What next for the opposition
Ironically, in seeking a new mandate, PAP sought to leverage on the crisis unleashed by the Covid-19 pandemic. But the pandemic has interrogated how wealth creation and economic growth be attained and shared as well as exposed the soft underbelly of Singapore society.
It laid bare the vulnerabilities, gaps, and divides of our society such as income inequality, the challenges faced by families and individuals in a system that had prided itself as one where every Singaporean mattered.
The unfolding pandemic in the last six months was a rude reality check. Voters were not staring at an imminent crisis; they were already in one, right in the eye of the storm.
This meant that voters did not harbour a flight to safety mindset.
It provided the perfect segue for the Opposition to engage voters on issues that resonated with them, especially post-material concerns. These speak intimately to the values and ethos of our society, including how we can be fairer as well as more caring and compassionate.
The Opposition was therefore able to capitalise on varying degrees of concern over whether complacency and arrogance have set in the Government and advocated a more even-handed approach to both material and post-material well being.
The WP and PSP were able to appeal to voters that they can play a constructive role. Crucially, they offered voters a viable choice through the quality of their candidates and party platforms.
The success of WP, and to a lesser extent that of PSP contesting in its first election, will likely encourage Singaporeans to consider these parties as attractive alternatives to the PAP.
For the other smaller parties which continued not to make meaningful progress in this election from the last two elections, they risk becoming irrelevant to the political landscape.
PM Lee’s plan to provide formal recognition of the WP leader, Pritam Singh, as the Leader of the Opposition is an important and timely development.
It recognises the Opposition’s role in our system of constitutional checks and balances. It also signals that the Government’s desire to work with the elected opposition in a collaborative manner for the good of Singapore.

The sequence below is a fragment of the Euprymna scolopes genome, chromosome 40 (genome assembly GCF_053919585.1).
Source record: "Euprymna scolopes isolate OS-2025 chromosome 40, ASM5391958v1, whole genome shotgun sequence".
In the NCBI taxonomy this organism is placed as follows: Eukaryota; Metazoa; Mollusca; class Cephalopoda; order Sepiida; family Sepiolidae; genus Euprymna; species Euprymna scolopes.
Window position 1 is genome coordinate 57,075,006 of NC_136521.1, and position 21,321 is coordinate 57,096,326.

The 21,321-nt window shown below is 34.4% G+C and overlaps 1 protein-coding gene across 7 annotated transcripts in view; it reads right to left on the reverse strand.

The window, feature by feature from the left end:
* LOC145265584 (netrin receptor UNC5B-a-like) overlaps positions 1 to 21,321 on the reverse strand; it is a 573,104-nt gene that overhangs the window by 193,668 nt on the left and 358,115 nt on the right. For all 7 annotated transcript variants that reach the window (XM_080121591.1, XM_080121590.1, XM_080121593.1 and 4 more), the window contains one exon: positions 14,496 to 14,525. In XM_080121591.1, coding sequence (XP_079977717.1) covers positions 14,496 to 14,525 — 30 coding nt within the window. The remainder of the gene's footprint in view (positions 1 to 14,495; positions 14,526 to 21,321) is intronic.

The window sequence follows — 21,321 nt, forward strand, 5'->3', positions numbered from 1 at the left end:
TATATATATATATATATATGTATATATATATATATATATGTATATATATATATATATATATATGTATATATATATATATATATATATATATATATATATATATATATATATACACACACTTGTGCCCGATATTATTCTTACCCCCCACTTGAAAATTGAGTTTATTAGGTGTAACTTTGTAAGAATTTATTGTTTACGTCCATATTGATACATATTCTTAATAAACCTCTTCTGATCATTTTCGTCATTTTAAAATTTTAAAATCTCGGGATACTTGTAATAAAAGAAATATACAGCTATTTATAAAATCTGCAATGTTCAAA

While it is not clear what privileges, protocol, support and resources will be provided, the office will enable the Opposition to better scrutinise government laws and policies and be recognised as a critical partner in government and governance.
Legislation will have to be passed to officially recognise such an office and to enable the allocation of public funds to support such an office.
The Leader of the Opposition office may signal the need for Singapore to prepare for its evolution from a one-party dominant system to a two-party or multi-party democracy.
In the United Kingdom, the Leader of the Opposition has a “Shadow Cabinet” that follows and examines the work of government departments and develops policies in their specific areas.
Will this be part of the plan? Perhaps not for the time being, given that WP will take up only 10.8 per cent of seats in the 14th Parliament.
All things considered, GE2020 is a watershed election, with many implications still unfolding.
What the PAP and the Opposition individually and collectively make of the election, especially the verdict of the voters nation-wide and in individual wards, is crucial to our future.
Many ideas and policy proposals were raised in the course of the hustings that resonated with Singaporeans. They should be considered by the Government.
Now that the electoral battle for the hearts and minds of Singaporeans is over, it’s time for Singaporeans to set aside their political affiliations and work together for a better future in the post-Covid world.
In this way, Singapore and Singaporeans would come out winners in GE2020 in more ways than one. — TODAY
* Eugene K B Tan is associate professor at the Singapore Management University School of Law. He served as a Nominated Member of Parliament between 2012 and 2014.